• Assists leaders identify and develop the traits to become adaptive leaders. 
  • Develops autonomy to be innovative while providing the guardrails to prevent chaos.
  • Identifies authentic leadership styles and develops the language to communicate their styles with impact, emphasis, and authenticity. 
  • Helps leaders become ‘complete’ leaders. Most leaders are ‘incomplete leaders’ who excel at one thing and struggle with another. Navigating through these gaps along with developing the capability to understand and communicate their unique way of leading based on experience, values, strengths, and personality; is critical to adapt in the digital world. 
  • Improves ‘sensemaking’, an essential quality for a rapidly evolving and digital work environment. Satya Nadella of Microsoft has been a sense-maker throughout his Microsoft stint. He learned this skill by frequently changing jobs. Organizations can leverage peer coaching to help their leaders develop the skills to improve sensemaking. It helps them identify and assess what additional sensemaking they need to do to stay in step with the changing market conditions, business models, workforces, and technologies.   
  • Helps digital leaders identify ways to inspire their team members for engagement and to secure buy-in. While technology connects teams, the screens can create barriers that inhibit connection. Peer coaching helps digital leaders build transparency, integrity, and empathy to evaluate strategies to overcome technological barriers and to connect with team members with authenticity.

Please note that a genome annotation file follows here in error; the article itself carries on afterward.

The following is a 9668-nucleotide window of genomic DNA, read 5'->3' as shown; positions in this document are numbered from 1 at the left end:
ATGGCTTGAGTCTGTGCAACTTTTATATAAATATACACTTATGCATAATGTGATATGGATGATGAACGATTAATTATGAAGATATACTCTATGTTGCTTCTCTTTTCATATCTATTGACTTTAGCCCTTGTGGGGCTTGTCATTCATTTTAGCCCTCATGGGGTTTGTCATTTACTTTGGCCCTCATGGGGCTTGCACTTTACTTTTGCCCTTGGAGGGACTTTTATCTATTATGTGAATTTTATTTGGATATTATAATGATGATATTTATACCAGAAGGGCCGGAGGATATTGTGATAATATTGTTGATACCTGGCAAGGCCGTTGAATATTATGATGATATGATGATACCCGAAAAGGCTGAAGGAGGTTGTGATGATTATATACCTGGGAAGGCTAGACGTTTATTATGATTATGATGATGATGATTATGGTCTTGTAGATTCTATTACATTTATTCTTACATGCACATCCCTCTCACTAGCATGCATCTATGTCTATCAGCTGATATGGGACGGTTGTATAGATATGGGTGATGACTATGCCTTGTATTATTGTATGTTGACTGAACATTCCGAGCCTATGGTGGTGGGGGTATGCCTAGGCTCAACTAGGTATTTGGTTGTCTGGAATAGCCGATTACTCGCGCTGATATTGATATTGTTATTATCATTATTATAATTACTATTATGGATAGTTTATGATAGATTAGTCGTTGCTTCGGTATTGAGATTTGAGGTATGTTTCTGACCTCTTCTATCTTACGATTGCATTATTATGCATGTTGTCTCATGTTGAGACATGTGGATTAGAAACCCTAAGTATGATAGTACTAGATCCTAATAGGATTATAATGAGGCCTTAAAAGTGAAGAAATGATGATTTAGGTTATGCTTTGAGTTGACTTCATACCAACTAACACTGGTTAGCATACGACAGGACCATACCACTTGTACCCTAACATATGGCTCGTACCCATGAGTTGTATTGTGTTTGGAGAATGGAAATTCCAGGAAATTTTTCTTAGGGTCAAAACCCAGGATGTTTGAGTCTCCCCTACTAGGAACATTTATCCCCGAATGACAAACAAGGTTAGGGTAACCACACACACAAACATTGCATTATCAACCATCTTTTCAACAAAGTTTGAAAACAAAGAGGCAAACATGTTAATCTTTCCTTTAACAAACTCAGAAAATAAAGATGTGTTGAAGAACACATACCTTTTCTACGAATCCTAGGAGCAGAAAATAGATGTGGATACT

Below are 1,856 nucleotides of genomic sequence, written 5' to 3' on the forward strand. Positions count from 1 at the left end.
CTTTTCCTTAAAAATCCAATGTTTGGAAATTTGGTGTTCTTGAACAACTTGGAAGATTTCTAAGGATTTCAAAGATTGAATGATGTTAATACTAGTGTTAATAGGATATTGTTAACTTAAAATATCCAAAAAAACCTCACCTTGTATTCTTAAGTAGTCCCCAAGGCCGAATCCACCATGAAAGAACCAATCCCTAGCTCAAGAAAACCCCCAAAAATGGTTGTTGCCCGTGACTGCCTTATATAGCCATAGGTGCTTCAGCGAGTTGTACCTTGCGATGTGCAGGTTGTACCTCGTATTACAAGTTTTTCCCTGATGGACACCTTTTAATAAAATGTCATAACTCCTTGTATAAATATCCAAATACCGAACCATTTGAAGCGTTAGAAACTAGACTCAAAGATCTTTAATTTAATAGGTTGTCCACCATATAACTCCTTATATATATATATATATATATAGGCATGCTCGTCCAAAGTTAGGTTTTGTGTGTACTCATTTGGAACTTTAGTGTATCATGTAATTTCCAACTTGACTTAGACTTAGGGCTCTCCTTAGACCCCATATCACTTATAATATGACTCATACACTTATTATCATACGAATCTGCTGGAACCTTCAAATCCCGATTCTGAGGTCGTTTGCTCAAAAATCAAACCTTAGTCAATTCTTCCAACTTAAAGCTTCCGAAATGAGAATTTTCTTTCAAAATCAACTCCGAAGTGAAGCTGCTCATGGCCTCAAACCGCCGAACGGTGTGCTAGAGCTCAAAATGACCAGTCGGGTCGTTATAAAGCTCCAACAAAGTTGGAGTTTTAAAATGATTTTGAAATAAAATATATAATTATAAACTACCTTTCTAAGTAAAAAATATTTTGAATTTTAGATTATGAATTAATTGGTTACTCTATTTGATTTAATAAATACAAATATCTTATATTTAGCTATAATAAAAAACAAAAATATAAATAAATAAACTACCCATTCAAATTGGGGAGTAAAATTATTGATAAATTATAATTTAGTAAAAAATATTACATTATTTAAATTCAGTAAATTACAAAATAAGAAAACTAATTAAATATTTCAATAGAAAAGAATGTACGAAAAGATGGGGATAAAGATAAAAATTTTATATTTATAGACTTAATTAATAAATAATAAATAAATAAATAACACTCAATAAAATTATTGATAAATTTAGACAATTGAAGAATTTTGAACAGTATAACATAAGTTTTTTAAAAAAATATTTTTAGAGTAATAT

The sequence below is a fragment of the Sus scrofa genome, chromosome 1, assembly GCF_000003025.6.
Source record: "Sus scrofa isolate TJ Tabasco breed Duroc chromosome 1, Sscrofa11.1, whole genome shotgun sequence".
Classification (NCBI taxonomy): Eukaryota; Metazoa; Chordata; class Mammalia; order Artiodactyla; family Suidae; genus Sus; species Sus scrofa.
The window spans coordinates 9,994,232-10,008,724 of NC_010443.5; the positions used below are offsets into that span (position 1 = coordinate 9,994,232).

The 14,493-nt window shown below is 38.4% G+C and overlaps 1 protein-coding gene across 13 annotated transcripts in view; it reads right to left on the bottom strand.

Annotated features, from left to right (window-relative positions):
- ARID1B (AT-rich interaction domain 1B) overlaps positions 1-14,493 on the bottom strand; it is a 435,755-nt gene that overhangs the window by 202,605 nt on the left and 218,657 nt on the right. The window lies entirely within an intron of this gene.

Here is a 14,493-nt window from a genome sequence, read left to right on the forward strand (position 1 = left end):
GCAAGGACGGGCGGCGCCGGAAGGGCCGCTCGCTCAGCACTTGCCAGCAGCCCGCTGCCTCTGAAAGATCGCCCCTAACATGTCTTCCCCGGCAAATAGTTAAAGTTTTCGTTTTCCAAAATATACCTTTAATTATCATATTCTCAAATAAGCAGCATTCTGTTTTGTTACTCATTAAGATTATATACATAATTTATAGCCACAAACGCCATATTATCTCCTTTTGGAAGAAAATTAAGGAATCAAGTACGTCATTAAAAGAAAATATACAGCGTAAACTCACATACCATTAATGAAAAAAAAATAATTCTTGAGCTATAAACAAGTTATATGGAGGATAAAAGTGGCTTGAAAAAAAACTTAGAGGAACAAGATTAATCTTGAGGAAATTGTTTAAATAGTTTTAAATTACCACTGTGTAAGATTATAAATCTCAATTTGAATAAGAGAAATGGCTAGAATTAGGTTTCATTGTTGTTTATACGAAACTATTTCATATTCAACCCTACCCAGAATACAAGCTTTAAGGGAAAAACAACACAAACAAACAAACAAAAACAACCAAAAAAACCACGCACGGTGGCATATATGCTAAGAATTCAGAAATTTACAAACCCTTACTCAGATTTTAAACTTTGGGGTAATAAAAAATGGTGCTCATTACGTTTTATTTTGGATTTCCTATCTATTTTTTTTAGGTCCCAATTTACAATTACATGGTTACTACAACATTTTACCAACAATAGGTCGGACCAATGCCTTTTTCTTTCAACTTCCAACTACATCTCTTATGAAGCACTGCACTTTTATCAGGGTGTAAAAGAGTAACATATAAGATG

• Provides leaders with the support to navigate the ‘Age of Accelerations’ where change is inevitable and invariably faster. In this age, emerging as a transformational leader who inspires the workforce to enact organizational transformation needs to develop specific power skills. Peer coaching can make this transition easier and more effective by influencing behavioral shifts necessary to drive change.

Leadership development is imperative to align with the ever-evolving leadership fundamentals in the digital age.

Leadership development programs now provide crucial leadership support by providing clarity, support, and direction to help them communicate with purpose, create a compelling vision, decipher complexity with ease and energize, and inspire everyone with an inclusive vision. 

With Peer Coaching, organizations can help leaders make the necessary behavioral shifts needed to become more adaptable, handle higher pressures with ease and act with agility.

Connect with us to see how our AI-powered peer coaching platform can revamp your leadership development initiatives and help you build leaders who will help your organization thrive.